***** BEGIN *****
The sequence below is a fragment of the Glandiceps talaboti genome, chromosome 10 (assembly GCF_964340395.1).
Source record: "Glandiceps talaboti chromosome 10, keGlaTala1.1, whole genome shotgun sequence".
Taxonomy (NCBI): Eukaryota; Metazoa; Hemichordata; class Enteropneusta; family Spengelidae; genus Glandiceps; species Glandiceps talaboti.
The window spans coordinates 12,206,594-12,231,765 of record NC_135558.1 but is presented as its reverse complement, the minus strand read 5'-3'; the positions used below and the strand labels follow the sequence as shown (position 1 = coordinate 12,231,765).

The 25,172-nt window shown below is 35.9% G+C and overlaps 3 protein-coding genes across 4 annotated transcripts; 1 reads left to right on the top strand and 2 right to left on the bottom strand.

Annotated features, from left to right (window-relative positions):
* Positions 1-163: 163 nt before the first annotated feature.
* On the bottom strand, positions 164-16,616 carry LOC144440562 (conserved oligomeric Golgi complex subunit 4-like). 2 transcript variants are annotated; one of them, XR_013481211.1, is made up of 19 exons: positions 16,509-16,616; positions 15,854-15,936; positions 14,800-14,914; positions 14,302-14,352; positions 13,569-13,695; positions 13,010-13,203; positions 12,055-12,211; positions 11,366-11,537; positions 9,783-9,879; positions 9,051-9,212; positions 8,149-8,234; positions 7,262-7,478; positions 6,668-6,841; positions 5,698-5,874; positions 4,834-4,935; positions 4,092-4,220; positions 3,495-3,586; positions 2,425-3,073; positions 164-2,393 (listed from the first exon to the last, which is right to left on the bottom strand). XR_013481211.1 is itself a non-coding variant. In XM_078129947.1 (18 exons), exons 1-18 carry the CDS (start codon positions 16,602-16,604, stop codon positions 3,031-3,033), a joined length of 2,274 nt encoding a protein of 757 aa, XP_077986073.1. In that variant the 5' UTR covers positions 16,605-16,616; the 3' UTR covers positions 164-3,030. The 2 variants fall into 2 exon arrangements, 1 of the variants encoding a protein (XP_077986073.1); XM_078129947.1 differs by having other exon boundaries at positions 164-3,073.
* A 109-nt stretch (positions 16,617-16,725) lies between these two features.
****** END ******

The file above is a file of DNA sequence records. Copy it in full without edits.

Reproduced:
The sequence below is a fragment of the Glandiceps talaboti genome, chromosome 10 (assembly GCF_964340395.1).
Source record: "Glandiceps talaboti chromosome 10, keGlaTala1.1, whole genome shotgun sequence".
Taxonomy (NCBI): Eukaryota; Metazoa; Hemichordata; class Enteropneusta; family Spengelidae; genus Glandiceps; species Glandiceps talaboti.
The window spans coordinates 12,206,594-12,231,765 of record NC_135558.1 but is presented as its reverse complement, the minus strand read 5'-3'; the positions used below and the strand labels follow the sequence as shown (position 1 = coordinate 12,231,765).

The 25,172-nt window shown below is 35.9% G+C and overlaps 3 protein-coding genes across 4 annotated transcripts; 1 reads left to right on the top strand and 2 right to left on the bottom strand.

Annotated features, from left to right (window-relative positions):
* Positions 1-163: 163 nt before the first annotated feature.
* On the bottom strand, positions 164-16,616 carry LOC144440562 (conserved oligomeric Golgi complex subunit 4-like). 2 transcript variants are annotated; one of them, XR_013481211.1, is made up of 19 exons: positions 16,509-16,616; positions 15,854-15,936; positions 14,800-14,914; positions 14,302-14,352; positions 13,569-13,695; positions 13,010-13,203; positions 12,055-12,211; positions 11,366-11,537; positions 9,783-9,879; positions 9,051-9,212; positions 8,149-8,234; positions 7,262-7,478; positions 6,668-6,841; positions 5,698-5,874; positions 4,834-4,935; positions 4,092-4,220; positions 3,495-3,586; positions 2,425-3,073; positions 164-2,393 (listed from the first exon to the last, which is right to left on the bottom strand). XR_013481211.1 is itself a non-coding variant. In XM_078129947.1 (18 exons), exons 1-18 carry the CDS (start codon positions 16,602-16,604, stop codon positions 3,031-3,033), a joined length of 2,274 nt encoding a protein of 757 aa, XP_077986073.1. In that variant the 5' UTR covers positions 16,605-16,616; the 3' UTR covers positions 164-3,030. The 2 variants fall into 2 exon arrangements, 1 of the variants encoding a protein (XP_077986073.1); XM_078129947.1 differs by having other exon boundaries at positions 164-3,073.
* A 109-nt stretch (positions 16,617-16,725) lies between these two features.